# 2018 USAJMO Problems/Problem 4

## Problem 4

Triangle $ABC$ is inscribed in a circle of radius $2$ with $\angle ABC \geq 90^\circ$, and $x$ is a real number satisfying the equation $x^4 + ax^3 + bx^2 + cx + 1 = 0$, where $a=BC,b=CA,c=AB$. Find all possible values of $x$.

## Solution

Notice that $$x^4 + ax^3 + bx^2 + cx + 1 = \left(x^2 + \frac{a}{2}x\right)^2 + \left(\frac{c}{2}x + 1\right)^2 + \left(b - \frac{a^2}{4} - \frac{c^2}{4}\right)x^2.$$ Thus, if $b > \frac{a^2}{4} + \frac{c^2}{4},$ then the expression above is strictly greater than $0$ for all $x,$ meaning that $x$ cannot satisfy the equation $x^4 + ax^3 + bx^2 + cx + 1 = 0.$ It follows that $b\le\frac{a^2}{4} + \frac{c^2}{4}.$

Since $\angle ABC\ge 90^{\circ},$ we have $b^2\ge a^2 + c^2.$ From this and the above we have $4b\le a^2 + c^2\le b^2,$ so $4b\le b^2.$ This is true for positive values of $b$ if and only if $b\ge 4.$ However, since $\triangle ABC$ is inscribed in a circle of radius $2,$ all of its side lengths must be at most the diameter of the circle, so $b\le 4.$ It follows that $b=4.$

We know that $4b\le a^2 + c^2\le b^2.$ Since $4b = b^2 = 16,$ we have $4b = a^2 + c^2 = b^2 = 16.$

The equation $x^4 + ax^3 + bx^2 + cx + 1 = 0$ can be rewritten as $\left(x^2 + \frac{a}{2}x\right)^2 + \left(\frac{c}{2}x + 1\right)^2 = 0,$ since $b = \frac{a^2}{4} + \frac{c^2}{4}.$ This has a real solution if and only if the two separate terms have zeroes in common. The zeroes of $\left(x^2 + \frac{a}{2}x\right)^2$ are $0$ and $-\frac{a}{2},$ and the zero of $\left(\frac{c}{2}x + 1\right)^2 = 0$ is $-\frac{2}{c}.$ Clearly we cannot have $0=-\frac{2}{c},$ so the only other possibility is $-\frac{a}{2} = -\frac{2}{c},$ which means that $ac = 4.$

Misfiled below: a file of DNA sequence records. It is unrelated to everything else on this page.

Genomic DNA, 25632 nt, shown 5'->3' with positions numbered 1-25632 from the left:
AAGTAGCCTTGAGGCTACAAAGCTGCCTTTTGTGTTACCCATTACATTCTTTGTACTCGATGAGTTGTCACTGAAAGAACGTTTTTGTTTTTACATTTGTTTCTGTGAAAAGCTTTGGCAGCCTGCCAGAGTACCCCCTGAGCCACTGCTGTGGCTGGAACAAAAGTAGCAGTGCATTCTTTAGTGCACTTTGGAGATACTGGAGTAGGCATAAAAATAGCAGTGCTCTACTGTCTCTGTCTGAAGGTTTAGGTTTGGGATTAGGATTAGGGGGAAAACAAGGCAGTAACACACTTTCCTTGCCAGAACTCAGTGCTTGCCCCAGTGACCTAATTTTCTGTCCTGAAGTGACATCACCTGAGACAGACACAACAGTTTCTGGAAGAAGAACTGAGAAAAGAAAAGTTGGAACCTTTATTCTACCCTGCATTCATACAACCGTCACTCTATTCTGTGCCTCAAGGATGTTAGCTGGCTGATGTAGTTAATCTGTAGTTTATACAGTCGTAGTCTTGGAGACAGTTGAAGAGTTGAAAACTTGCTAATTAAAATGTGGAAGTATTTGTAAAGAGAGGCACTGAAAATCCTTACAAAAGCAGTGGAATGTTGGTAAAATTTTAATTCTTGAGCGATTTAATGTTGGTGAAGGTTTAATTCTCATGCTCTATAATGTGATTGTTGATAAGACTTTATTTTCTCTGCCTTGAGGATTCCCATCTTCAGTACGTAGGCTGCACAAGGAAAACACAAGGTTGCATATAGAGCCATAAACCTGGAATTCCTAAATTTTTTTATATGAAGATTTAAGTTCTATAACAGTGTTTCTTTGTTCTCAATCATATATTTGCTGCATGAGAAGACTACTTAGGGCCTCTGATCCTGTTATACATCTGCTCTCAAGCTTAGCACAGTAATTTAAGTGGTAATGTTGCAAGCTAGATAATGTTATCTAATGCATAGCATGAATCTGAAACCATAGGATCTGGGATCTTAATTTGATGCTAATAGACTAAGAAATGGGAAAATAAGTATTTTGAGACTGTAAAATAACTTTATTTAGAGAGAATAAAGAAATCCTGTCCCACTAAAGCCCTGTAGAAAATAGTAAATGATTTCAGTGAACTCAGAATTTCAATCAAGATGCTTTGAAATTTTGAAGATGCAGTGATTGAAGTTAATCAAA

We have a system of equations: $ac = 4$ and $a^2 + c^2 = 16.$ Solving this system gives $(a, c) = \left(\sqrt{6}+\sqrt{2}, \sqrt{6}-\sqrt{2}\right), \left(\sqrt{6}-\sqrt{2}, \sqrt{6}+\sqrt{2}\right).$ Each of these gives solutions for $x$ as $-\frac{\sqrt{6}+\sqrt{2}}{2}$ and $-\frac{\sqrt{6}-\sqrt{2}}{2},$ respectively. Now that we know that any valid value of $x$ must be one of these two, we will verify that both of these values of $x$ are valid.

First, consider a right triangle $ABC,$ inscribed in a circle of radius $2,$ with side lengths $a = \sqrt{6}+\sqrt{2}, b = 4, c = \sqrt{6}-\sqrt{2}.$ This generates the polynomial equation $$x^4 + \left(\sqrt{6}+\sqrt{2}\right)x^3 + 4x^2 + \left(\sqrt{6}-\sqrt{2}\right)x + 1 = \left(\frac{\sqrt{6}-\sqrt{2}}{2}x + 1\right)^2\left(\left(\frac{\sqrt{6}+\sqrt{2}}{2}x\right)^2+1\right) = 0.$$ This is satisfied by $x=-\frac{\sqrt{6}+\sqrt{2}}{2}.$

Second, consider a right triangle $ABC,$ inscribed in a circle of radius $2,$ with side lengths $a = \sqrt{6}-\sqrt{2}, b = 4, c = \sqrt{6}+\sqrt{2}.$ This generates the polynomial equation $$x^4 + \left(\sqrt{6}-\sqrt{2}\right)x^3 + 4x^2 + \left(\sqrt{6}+\sqrt{2}\right)x + 1 = \left(\frac{\sqrt{6}+\sqrt{2}}{2}x + 1\right)^2\left(\left(\frac{\sqrt{6}-\sqrt{2}}{2}x\right)^2+1\right) = 0.$$ This is satisfied by $x=-\frac{\sqrt{6}-\sqrt{2}}{2}.$

It follows that the possible values of $x$ are $-\frac{\sqrt{6}+\sqrt{2}}{2}$ and $-\frac{\sqrt{6}-\sqrt{2}}{2}.$

Fun fact: these solutions correspond to a $15$- $75$- $90$ triangle.

(sujaykazi)

The problems on this page are copyrighted by the Mathematical Association of America's American Mathematics Competitions.